Berlin, Mar 22 (EFE).- German Chancellor Olaf Scholz and his economy and energy minister, Robert Habeck, on Tuesday participated in the inauguration ceremony for the first Tesla factory in Europe, at which they reaffirmed their support for electro-mobility as a technology of the future.
Elon Musk, the CEO of the US electric vehicle manufacturer, also attended the ceremony, at which he personally delivered the first 30 Model Y vehicles made at the plant to their new owners against a background of futuristic images and techno music.
“Danke, Deutschland!” (Thanks, Germany) wrote the magnate on his Twitter account after inaugurating the factory, located on 300 hectares (about 750 acres) near the town of Grunheide, just 5 kilometers (a little over 3 miles) from Berlin.
“Electro-mobility will determine the mobility of the future,” said Scholz, who emphasized that the relatively rapid two-year construction period for the plant shows that “Germany can move fast.”
Habeck also touted the plant as an example of success and said that it was operating “24 hours a day” to fulfill the coalition government’s target of accelerating the bidding process in the industry.
The economy minister added that Tesla’s selection of Germany as the site for its plant is proof that the country is viewed as the “market leader” for electric vehicles, and he predicted that in the future vehicles for individuals will remain in demand, although there will be a trend toward more ride-sharing.
“That is why the manufacturers more and more are … transforming themselves into mobility providers,” he said in a brief meeting with reporters at which he emphasized the importance of electric vehicles in reducing dependence on petroleum, an issue that has emerged also within the context of Russia’s invasion of Ukraine.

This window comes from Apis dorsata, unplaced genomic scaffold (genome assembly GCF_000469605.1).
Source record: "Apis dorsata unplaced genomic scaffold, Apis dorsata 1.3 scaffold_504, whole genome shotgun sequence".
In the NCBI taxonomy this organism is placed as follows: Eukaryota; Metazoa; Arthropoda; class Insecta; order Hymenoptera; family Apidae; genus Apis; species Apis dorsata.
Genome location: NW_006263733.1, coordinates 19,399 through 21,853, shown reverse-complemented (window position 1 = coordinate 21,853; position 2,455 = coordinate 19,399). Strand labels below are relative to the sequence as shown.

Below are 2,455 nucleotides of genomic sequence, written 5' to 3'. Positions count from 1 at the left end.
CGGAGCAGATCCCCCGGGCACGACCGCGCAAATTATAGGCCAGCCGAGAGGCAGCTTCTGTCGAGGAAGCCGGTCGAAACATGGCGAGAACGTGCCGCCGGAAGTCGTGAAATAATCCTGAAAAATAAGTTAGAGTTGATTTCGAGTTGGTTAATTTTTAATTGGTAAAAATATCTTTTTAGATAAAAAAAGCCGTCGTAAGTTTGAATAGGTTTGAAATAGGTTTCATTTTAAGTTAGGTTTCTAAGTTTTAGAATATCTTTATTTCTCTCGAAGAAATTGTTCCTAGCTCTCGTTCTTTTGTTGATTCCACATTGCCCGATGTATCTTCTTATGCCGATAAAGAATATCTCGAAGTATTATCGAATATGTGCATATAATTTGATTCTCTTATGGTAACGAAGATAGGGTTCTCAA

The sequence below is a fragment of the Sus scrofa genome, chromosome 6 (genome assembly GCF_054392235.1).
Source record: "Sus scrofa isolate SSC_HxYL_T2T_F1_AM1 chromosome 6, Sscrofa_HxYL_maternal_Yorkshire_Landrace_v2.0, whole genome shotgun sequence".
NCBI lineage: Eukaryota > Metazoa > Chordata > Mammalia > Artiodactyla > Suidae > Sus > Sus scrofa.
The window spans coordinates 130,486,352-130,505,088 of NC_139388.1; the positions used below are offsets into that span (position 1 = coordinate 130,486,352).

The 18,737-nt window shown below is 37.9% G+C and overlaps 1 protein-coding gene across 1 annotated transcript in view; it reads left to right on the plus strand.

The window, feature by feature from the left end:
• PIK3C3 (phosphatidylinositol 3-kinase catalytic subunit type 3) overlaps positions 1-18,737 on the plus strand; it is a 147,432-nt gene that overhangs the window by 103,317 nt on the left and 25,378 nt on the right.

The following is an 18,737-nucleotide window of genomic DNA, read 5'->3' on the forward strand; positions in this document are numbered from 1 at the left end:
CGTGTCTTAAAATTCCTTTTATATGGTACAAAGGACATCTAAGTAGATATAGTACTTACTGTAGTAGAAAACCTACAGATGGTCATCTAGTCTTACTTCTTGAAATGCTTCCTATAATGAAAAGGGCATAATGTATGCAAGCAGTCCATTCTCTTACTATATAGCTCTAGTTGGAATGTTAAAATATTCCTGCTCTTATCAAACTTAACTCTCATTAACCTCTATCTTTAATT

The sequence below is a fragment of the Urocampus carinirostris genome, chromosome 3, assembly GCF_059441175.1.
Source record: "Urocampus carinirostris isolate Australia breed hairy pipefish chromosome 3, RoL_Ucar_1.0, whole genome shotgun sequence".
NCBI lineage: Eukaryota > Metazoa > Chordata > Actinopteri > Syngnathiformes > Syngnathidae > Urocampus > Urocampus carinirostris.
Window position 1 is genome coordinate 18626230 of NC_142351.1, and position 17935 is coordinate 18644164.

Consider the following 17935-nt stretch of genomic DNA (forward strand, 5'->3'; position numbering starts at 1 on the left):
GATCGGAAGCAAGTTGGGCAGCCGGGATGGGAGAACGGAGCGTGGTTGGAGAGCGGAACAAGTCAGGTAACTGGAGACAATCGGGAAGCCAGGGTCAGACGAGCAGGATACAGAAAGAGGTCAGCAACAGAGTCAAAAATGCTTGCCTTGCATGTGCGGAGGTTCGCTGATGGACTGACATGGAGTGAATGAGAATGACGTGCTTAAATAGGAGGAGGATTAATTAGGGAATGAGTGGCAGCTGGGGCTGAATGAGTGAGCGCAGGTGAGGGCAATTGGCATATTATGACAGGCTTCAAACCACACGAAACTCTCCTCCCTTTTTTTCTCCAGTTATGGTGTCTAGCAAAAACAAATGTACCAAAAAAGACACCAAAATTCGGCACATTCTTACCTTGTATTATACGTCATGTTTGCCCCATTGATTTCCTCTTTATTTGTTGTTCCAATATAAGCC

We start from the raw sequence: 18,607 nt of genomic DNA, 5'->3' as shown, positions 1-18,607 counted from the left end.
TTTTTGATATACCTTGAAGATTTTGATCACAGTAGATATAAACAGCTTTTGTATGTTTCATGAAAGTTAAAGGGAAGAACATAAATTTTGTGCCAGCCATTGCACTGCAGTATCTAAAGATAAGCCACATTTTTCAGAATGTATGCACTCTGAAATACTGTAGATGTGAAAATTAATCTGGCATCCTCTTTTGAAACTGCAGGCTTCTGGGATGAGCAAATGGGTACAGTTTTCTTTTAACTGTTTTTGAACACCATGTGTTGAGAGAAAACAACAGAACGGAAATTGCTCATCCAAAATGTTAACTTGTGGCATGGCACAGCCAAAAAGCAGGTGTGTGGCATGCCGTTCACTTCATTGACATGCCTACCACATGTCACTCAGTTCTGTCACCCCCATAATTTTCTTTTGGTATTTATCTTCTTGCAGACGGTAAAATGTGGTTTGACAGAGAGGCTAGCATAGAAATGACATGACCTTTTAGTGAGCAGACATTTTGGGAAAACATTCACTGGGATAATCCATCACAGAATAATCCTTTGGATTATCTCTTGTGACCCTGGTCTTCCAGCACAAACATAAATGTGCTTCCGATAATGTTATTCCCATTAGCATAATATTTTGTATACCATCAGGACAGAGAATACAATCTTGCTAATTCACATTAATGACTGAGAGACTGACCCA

“Showing that we can not only replace oil with oil (from elsewhere) but also with electricity is a nice symbol nowadays,” he said.
When the Grunheide factory is operating at full capacity it will turn out 500,000 vehicles per year, along with electric batteries for them, and employ 12,000 workers.
The plant will manufacture the well-known Model Y, an electric four-wheel drive, dual-motor SUV with a range of 533 km (330 mi.) and a market price of about 58,000 euros ($52,600).
Tesla requested the appropriate permits in December 2019 and began production at the plant in March 2022, a longer process than Musk had originally hoped, given that he had wanted the plant to begin operating last summer.
The company’s efforts to get the proper permits was not without tensions with local authorities, who demanded a deposit of 100 million euros ($91 million) in case it was necessary to dismantle the factory, and Tesla refused to put down that money up front.
In all, the factory plans had to be presented three times and Tesla had to pay fines for installing certain structures without the corresponding permits.
Right from the start, local ecological organizations resisted the construction of the plant, pointing to the presumed environmental impact it would have, in particular on water consumption, and they tried fruitlessly on several occasions to halt work on it via legal maneuvering.
The unions, meanwhile, complained that the firm resorted to tricks to control the recent company committee and that the salaries offered by Tesla are 20 percent below the prevailing norm.
Last October, the plant was almost finished and held an open house but those responsible for certifying it were still reviewing more than 800 objections presented by assorted entities.
In the final stretch, a court declared the agreement to supply water to the factory to be illegal due to a technicality and the German Land (or “state”) of Brandenburg had to intervene to ensure that it would have sufficient water to operate.
Finally, a 600-page statement was issued on March 4 granting permission for the plant to begin operations and summarizing the local administration’s “titanic task” in bringing the project to fruition, but various ecological organizations announced that they will pursue legal measures against the decision.
The water scarcity problem in the region, on the other hand, is still not resolved and experts believe that in the future it could make it difficult for other companies linked to the factory to establish themselves in the area.